Today’s Toronto Star article on the readability controversy that plagued the Man Booker awards this year was the perfect connection among several writing bits that have been floating around in my brain lately and coming up in conversations with other writers.
For those who missed it, Man Booker award judging panel chairwoman Dame Stella Rimington announced this year that “readability” would be a factor in the award selection this year, and a segment of the literary fiction world gasped and clutched their pearls at the concept. They went so far as to announce last week they were creating The Literature Prize for “writers who aspire to something finer.”
Finer than what, exactly? At the end of my writing critique group last week, discussion turned to the pros and cons of MFAs. I don’t have one. I have a bachelor of journalism degree, so I suppose you could argue my degree’s in writing, but it’s not the same thing. The person in the group who does have an MFA questioned whether it’s worth pursuing, especially given the cost. That led to a discussion of literary fiction written by the MFA crowd that has beautiful prose but just lies flat. I don’t tend to look at the credentials of the writers I read, so I didn’t have an opinion on that one.
But then an MFA grad I know posted a blog post with what I consider a cheap shot at people going the indie route toward the end. That’s fine if he feels that way — we both know we disagree on the subject and we just keep our discussions to writing rather than publishing. But it led a mutual friend and I into a discussion of the idea of MFA elitists and how they’ll fare in the changing world of book publishing.
I’m not saying every writer with an MFA is an elitist. And as somebody who’s writing literary fiction — or at least fiction that’s straddling the boundary between commercial and literary — I’m not opposed to the genre. Far from it. But a line toward the end of the Star article summed it up best:
“Good writers write good books; excellent writers write good books people buy, read and enjoy in great and lasting numbers.”
In the Man Booker controversy, one of the issues was that some said Rimington was setting up an artificial divide between readability and excellence. Well, OK. But by criticizing the idea that an award for fiction should consider readability, aren’t you the one setting up the divide?
When I read and reviewed Jim Grimsley’s “Dream Boy” a few weeks ago, my biggest criticism was its ending. I never was quite clear on what of the last few chapters was real vs. Nate’s “dream,” and that was part of the reason it left me unsatisfied. Up until that point, I found the book to be excellent. And yet the book has won awards and is critically acclaimed. Pushing boundaries is good — without The Crazy Ones, we wouldn’t break new ground in writing or any other field. But to me, it’s more of an achievement to write great literature that people actually read. Those are the books that have the impact, that change things. “To Kill A Mockingbird,” to use my favorite book, is both great literature and a compelling, well-told story. The night we started reading it my freshman year of high school, I stayed up until midnight finishing it because I wanted to know what happened. That’s the magic of a great writer.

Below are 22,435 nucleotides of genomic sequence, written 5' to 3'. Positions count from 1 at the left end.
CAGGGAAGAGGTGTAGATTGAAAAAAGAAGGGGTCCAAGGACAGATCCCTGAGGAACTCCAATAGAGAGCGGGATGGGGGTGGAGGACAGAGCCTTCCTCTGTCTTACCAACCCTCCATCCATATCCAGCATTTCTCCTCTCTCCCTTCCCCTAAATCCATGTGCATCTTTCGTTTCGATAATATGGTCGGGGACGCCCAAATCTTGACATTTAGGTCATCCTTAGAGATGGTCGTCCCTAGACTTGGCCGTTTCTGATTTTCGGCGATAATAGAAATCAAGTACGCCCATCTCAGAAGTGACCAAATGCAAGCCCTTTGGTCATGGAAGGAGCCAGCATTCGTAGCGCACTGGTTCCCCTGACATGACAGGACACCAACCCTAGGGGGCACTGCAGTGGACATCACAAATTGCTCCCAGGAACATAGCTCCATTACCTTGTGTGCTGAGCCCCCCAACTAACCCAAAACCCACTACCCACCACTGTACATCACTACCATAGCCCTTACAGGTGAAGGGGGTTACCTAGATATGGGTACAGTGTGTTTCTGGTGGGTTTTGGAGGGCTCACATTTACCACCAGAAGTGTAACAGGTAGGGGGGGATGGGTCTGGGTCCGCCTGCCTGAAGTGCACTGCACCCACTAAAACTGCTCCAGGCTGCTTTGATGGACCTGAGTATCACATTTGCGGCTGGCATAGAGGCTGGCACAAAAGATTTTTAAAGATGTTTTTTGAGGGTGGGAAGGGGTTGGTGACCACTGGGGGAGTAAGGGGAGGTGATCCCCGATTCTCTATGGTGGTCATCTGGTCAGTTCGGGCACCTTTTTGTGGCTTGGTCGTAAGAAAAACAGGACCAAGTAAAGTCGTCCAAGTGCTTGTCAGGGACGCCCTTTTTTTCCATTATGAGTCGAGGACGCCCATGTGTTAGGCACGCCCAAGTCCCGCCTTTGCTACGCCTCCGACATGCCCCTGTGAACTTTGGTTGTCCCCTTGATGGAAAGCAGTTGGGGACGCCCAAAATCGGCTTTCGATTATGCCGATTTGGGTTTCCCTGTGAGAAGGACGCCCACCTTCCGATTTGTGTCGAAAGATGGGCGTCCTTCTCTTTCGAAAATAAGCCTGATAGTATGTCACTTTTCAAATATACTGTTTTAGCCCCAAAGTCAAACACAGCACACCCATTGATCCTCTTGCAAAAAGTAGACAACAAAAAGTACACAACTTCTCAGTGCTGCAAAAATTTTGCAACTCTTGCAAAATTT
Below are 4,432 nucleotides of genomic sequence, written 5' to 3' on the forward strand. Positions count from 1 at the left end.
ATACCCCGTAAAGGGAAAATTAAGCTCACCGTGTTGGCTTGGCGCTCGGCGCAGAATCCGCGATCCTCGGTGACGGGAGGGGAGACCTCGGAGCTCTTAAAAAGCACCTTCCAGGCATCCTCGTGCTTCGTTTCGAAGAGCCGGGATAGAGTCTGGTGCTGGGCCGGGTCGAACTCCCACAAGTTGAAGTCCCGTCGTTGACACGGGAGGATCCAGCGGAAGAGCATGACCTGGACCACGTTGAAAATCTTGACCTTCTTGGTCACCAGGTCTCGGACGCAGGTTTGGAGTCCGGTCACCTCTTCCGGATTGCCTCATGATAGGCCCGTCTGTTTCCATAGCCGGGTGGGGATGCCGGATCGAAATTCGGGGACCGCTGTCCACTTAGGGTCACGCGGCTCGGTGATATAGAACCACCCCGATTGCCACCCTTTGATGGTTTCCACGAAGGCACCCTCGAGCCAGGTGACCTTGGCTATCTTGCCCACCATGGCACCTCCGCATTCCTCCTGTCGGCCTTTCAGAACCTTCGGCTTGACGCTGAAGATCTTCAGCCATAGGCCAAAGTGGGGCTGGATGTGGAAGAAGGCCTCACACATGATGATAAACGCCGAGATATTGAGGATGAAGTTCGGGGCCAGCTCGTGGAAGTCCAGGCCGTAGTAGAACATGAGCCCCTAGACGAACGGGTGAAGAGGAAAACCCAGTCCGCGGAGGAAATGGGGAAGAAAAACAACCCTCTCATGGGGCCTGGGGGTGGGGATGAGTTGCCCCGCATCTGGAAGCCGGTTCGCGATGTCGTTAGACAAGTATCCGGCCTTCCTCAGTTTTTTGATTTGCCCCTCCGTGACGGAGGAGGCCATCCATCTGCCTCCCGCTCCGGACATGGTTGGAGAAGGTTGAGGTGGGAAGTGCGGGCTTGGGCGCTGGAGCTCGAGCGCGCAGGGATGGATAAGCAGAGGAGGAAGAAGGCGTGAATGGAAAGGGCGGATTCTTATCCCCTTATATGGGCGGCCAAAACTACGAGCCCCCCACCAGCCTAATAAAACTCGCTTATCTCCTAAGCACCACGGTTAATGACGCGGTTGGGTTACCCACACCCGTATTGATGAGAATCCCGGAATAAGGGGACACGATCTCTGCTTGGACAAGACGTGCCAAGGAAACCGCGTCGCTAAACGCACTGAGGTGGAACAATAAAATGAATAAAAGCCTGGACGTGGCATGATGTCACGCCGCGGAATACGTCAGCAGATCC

Which brings me back to another comment from another person I consider a great writer:
“While I’m all for smuggling meaning, depth of character and complex ideas into entertainment programs, it’s the wrong platform for preaching.” — Jesse Stern
He was talking about TV, but the same applies to novels as well. The best stories, the best works of art, come from writing that takes us to a place we couldn’t get to on our own, that shows us something we didn’t see. We accomplish this by creating a story and a world so compelling that it draws the reader into it and refuses to let go. Not by starting out trying to write Great Literature.
Donald Maass, literary agent and author of “Writing the Breakout Novel,” among other books, has been talking about what he calls the “21st-century novel.” Lev Grossman, the Time book critic, described the concept in a WSJ piece as “a basic belief that plot and literary intelligence aren’t mutually exclusive.” Maass is leading a session on the topic at this year’s Writer’s Digest conference. It’s that idea of novels that straddle what we’ve defined as the commercial and literary genres. It’s smuggling those meanings, depth of character and complex ideas into a compelling story with a plot that pulls readers through the pages, virtual or paper.
We’re writers. We tell stories. To people. If we tell them well, more people want to hear them. It’s the difference between the uncle who starts stories that don’t go anywhere and your town’s version of Riordan, who spins a great yarn over a cup of tea or a pint of beer. And if that’s controversial, well, let’s just see which books are still being read in the 22nd century.